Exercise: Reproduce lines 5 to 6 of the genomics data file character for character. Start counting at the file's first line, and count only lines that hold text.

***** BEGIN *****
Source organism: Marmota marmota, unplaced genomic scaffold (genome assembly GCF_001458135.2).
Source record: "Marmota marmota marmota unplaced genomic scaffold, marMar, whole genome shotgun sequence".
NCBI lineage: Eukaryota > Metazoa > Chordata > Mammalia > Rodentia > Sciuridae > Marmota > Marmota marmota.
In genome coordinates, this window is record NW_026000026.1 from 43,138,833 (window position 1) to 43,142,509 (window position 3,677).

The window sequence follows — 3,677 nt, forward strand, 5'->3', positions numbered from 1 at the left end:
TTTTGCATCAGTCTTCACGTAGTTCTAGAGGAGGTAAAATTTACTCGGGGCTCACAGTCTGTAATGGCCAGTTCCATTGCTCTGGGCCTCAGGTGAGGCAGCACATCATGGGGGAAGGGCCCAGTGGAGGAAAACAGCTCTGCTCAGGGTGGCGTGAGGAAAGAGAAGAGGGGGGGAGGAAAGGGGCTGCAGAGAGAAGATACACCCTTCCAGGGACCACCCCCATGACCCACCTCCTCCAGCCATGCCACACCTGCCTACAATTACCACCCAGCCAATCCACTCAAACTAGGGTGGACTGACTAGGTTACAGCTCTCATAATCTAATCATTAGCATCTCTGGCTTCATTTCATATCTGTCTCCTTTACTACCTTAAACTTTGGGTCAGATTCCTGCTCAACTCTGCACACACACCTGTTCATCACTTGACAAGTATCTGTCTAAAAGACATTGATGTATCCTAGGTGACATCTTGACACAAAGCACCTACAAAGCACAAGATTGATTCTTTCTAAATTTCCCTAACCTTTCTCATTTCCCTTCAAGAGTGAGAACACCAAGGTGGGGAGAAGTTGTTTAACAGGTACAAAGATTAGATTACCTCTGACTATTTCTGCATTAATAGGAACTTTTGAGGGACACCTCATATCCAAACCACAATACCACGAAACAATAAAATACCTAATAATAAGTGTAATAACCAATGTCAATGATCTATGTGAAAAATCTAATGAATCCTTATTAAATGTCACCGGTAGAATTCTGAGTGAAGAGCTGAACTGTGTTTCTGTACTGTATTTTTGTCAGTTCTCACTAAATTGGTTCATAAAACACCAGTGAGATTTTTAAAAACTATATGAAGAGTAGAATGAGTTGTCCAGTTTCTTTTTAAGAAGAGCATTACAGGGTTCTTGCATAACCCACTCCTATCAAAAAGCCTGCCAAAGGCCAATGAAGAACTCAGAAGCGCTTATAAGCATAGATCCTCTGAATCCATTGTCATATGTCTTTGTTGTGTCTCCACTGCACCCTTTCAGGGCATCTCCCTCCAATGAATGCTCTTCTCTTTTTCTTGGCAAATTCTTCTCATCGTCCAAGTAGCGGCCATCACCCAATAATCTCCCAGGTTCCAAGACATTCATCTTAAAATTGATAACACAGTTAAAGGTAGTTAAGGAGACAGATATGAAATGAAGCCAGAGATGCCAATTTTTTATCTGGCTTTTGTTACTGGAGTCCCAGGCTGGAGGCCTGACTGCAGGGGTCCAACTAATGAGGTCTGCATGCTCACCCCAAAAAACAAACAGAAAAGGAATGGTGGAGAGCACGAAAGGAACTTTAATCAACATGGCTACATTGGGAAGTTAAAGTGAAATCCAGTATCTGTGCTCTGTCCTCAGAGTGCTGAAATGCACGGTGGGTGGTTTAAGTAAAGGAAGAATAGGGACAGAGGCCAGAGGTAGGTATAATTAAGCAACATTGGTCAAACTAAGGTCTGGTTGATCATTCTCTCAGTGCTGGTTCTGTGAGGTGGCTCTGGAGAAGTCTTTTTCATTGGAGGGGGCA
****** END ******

The window sequence follows — 3,677 nt, forward strand, 5'->3', positions numbered from 1 at the left end:
TTTTGCATCAGTCTTCACGTAGTTCTAGAGGAGGTAAAATTTACTCGGGGCTCACAGTCTGTAATGGCCAGTTCCATTGCTCTGGGCCTCAGGTGAGGCAGCACATCATGGGGGAAGGGCCCAGTGGAGGAAAACAGCTCTGCTCAGGGTGGCGTGAGGAAAGAGAAGAGGGGGGGAGGAAAGGGGCTGCAGAGAGAAGATACACCCTTCCAGGGACCACCCCCATGACCCACCTCCTCCAGCCATGCCACACCTGCCTACAATTACCACCCAGCCAATCCACTCAAACTAGGGTGGACTGACTAGGTTACAGCTCTCATAATCTAATCATTAGCATCTCTGGCTTCATTTCATATCTGTCTCCTTTACTACCTTAAACTTTGGGTCAGATTCCTGCTCAACTCTGCACACACACCTGTTCATCACTTGACAAGTATCTGTCTAAAAGACATTGATGTATCCTAGGTGACATCTTGACACAAAGCACCTACAAAGCACAAGATTGATTCTTTCTAAATTTCCCTAACCTTTCTCATTTCCCTTCAAGAGTGAGAACACCAAGGTGGGGAGAAGTTGTTTAACAGGTACAAAGATTAGATTACCTCTGACTATTTCTGCATTAATAGGAACTTTTGAGGGACACCTCATATCCAAACCACAATACCACGAAACAATAAAATACCTAATAATAAGTGTAATAACCAATGTCAATGATCTATGTGAAAAATCTAATGAATCCTTATTAAATGTCACCGGTAGAATTCTGAGTGAAGAGCTGAACTGTGTTTCTGTACTGTATTTTTGTCAGTTCTCACTAAATTGGTTCATAAAACACCAGTGAGATTTTTAAAAACTATATGAAGAGTAGAATGAGTTGTCCAGTTTCTTTTTAAGAAGAGCATTACAGGGTTCTTGCATAACCCACTCCTATCAAAAAGCCTGCCAAAGGCCAATGAAGAACTCAGAAGCGCTTATAAGCATAGATCCTCTGAATCCATTGTCATATGTCTTTGTTGTGTCTCCACTGCACCCTTTCAGGGCATCTCCCTCCAATGAATGCTCTTCTCTTTTTCTTGGCAAATTCTTCTCATCGTCCAAGTAGCGGCCATCACCCAATAATCTCCCAGGTTCCAAGACATTCATCTTAAAATTGATAACACAGTTAAAGGTAGTTAAGGAGACAGATATGAAATGAAGCCAGAGATGCCAATTTTTTATCTGGCTTTTGTTACTGGAGTCCCAGGCTGGAGGCCTGACTGCAGGGGTCCAACTAATGAGGTCTGCATGCTCACCCCAAAAAACAAACAGAAAAGGAATGGTGGAGAGCACGAAAGGAACTTTAATCAACATGGCTACATTGGGAAGTTAAAGTGAAATCCAGTATCTGTGCTCTGTCCTCAGAGTGCTGAAATGCACGGTGGGTGGTTTAAGTAAAGGAAGAATAGGGACAGAGGCCAGAGGTAGGTATAATTAAGCAACATTGGTCAAACTAAGGTCTGGTTGATCATTCTCTCAGTGCTGGTTCTGTGAGGTGGCTCTGGAGAAGTCTTTTTCATTGGAGGGGGCA